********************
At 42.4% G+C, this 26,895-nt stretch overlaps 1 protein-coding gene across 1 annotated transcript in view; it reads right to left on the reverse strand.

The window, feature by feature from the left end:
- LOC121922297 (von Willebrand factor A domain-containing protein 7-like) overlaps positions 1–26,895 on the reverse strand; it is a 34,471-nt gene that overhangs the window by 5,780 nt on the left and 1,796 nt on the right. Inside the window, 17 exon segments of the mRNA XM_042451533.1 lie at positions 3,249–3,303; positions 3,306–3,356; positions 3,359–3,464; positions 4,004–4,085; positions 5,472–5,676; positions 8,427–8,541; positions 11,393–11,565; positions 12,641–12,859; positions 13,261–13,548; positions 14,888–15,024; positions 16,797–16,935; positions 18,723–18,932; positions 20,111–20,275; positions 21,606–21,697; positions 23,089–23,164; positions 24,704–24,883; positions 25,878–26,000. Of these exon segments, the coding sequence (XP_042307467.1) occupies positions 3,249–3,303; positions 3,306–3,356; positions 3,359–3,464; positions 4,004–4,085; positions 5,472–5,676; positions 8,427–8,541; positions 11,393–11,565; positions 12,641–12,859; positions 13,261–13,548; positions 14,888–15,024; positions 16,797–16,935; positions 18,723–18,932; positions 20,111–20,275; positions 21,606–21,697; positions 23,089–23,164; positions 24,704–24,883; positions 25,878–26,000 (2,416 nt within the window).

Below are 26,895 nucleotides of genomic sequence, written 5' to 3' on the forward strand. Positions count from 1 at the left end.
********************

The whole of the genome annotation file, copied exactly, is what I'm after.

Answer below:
At 42.4% G+C, this 26,895-nt stretch overlaps 1 protein-coding gene across 1 annotated transcript in view; it reads right to left on the reverse strand.

The window, feature by feature from the left end:
- LOC121922297 (von Willebrand factor A domain-containing protein 7-like) overlaps positions 1–26,895 on the reverse strand; it is a 34,471-nt gene that overhangs the window by 5,780 nt on the left and 1,796 nt on the right. Inside the window, 17 exon segments of the mRNA XM_042451533.1 lie at positions 3,249–3,303; positions 3,306–3,356; positions 3,359–3,464; positions 4,004–4,085; positions 5,472–5,676; positions 8,427–8,541; positions 11,393–11,565; positions 12,641–12,859; positions 13,261–13,548; positions 14,888–15,024; positions 16,797–16,935; positions 18,723–18,932; positions 20,111–20,275; positions 21,606–21,697; positions 23,089–23,164; positions 24,704–24,883; positions 25,878–26,000. Of these exon segments, the coding sequence (XP_042307467.1) occupies positions 3,249–3,303; positions 3,306–3,356; positions 3,359–3,464; positions 4,004–4,085; positions 5,472–5,676; positions 8,427–8,541; positions 11,393–11,565; positions 12,641–12,859; positions 13,261–13,548; positions 14,888–15,024; positions 16,797–16,935; positions 18,723–18,932; positions 20,111–20,275; positions 21,606–21,697; positions 23,089–23,164; positions 24,704–24,883; positions 25,878–26,000 (2,416 nt within the window).

Below are 26,895 nucleotides of genomic sequence, written 5' to 3' on the forward strand. Positions count from 1 at the left end.